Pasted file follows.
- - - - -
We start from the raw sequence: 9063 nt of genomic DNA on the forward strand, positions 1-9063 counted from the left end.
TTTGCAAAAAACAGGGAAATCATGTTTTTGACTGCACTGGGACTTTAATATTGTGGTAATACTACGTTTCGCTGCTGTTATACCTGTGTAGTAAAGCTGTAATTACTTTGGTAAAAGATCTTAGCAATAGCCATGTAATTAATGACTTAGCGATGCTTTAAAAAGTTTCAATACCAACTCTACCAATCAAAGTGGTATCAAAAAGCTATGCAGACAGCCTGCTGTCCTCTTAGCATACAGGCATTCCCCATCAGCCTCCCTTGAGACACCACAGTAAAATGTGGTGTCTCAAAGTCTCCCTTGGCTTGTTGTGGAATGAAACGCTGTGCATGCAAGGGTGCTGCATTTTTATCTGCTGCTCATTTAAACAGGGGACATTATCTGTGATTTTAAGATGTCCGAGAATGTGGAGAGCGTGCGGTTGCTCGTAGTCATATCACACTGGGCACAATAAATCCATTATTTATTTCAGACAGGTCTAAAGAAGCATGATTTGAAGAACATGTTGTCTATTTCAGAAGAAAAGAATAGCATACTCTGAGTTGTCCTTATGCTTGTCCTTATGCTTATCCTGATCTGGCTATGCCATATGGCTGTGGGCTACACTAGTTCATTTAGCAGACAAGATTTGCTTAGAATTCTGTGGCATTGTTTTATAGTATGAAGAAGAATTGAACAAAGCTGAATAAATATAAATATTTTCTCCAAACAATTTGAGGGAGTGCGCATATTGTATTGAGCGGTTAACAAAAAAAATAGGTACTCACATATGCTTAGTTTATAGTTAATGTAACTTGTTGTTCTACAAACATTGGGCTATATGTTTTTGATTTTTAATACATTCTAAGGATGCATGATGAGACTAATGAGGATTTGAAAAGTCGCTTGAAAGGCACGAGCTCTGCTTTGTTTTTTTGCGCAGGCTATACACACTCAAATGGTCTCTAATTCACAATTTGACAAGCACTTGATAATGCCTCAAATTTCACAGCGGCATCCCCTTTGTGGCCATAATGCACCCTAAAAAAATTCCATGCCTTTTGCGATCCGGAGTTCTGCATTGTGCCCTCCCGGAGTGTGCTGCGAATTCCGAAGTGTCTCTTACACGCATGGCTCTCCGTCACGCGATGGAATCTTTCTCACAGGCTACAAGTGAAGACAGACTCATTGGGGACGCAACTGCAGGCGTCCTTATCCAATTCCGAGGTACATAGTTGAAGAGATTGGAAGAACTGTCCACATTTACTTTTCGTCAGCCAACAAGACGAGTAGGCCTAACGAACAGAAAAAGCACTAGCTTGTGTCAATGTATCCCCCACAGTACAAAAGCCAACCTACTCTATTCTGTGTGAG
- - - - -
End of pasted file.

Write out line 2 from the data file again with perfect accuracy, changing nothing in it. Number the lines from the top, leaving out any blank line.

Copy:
TTTGCAAAAAACAGGGAAATCATGTTTTTGACTGCACTGGGACTTTAATATTGTGGTAATACTACGTTTCGCTGCTGTTATACCTGTGTAGTAAAGCTGTAATTACTTTGGTAAAAGATCTTAGCAATAGCCATGTAATTAATGACTTAGCGATGCTTTAAAAAGTTTCAATACCAACTCTACCAATCAAAGTGGTATCAAAAAGCTATGCAGACAGCCTGCTGTCCTCTTAGCATACAGGCATTCCCCATCAGCCTCCCTTGAGACACCACAGTAAAATGTGGTGTCTCAAAGTCTCCCTTGGCTTGTTGTGGAATGAAACGCTGTGCATGCAAGGGTGCTGCATTTTTATCTGCTGCTCATTTAAACAGGGGACATTATCTGTGATTTTAAGATGTCCGAGAATGTGGAGAGCGTGCGGTTGCTCGTAGTCATATCACACTGGGCACAATAAATCCATTATTTATTTCAGACAGGTCTAAAGAAGCATGATTTGAAGAACATGTTGTCTATTTCAGAAGAAAAGAATAGCATACTCTGAGTTGTCCTTATGCTTGTCCTTATGCTTATCCTGATCTGGCTATGCCATATGGCTGTGGGCTACACTAGTTCATTTAGCAGACAAGATTTGCTTAGAATTCTGTGGCATTGTTTTATAGTATGAAGAAGAATTGAACAAAGCTGAATAAATATAAATATTTTCTCCAAACAATTTGAGGGAGTGCGCATATTGTATTGAGCGGTTAACAAAAAAAATAGGTACTCACATATGCTTAGTTTATAGTTAATGTAACTTGTTGTTCTACAAACATTGGGCTATATGTTTTTGATTTTTAATACATTCTAAGGATGCATGATGAGACTAATGAGGATTTGAAAAGTCGCTTGAAAGGCACGAGCTCTGCTTTGTTTTTTTGCGCAGGCTATACACACTCAAATGGTCTCTAATTCACAATTTGACAAGCACTTGATAATGCCTCAAATTTCACAGCGGCATCCCCTTTGTGGCCATAATGCACCCTAAAAAAATTCCATGCCTTTTGCGATCCGGAGTTCTGCATTGTGCCCTCCCGGAGTGTGCTGCGAATTCCGAAGTGTCTCTTACACGCATGGCTCTCCGTCACGCGATGGAATCTTTCTCACAGGCTACAAGTGAAGACAGACTCATTGGGGACGCAACTGCAGGCGTCCTTATCCAATTCCGAGGTACATAGTTGAAGAGATTGGAAGAACTGTCCACATTTACTTTTCGTCAGCCAACAAGACGAGTAGGCCTAACGAACAGAAAAAGCACTAGCTTGTGTCAATGTATCCCCCACAGTACAAAAGCCAACCTACTCTATTCTGTGTGAG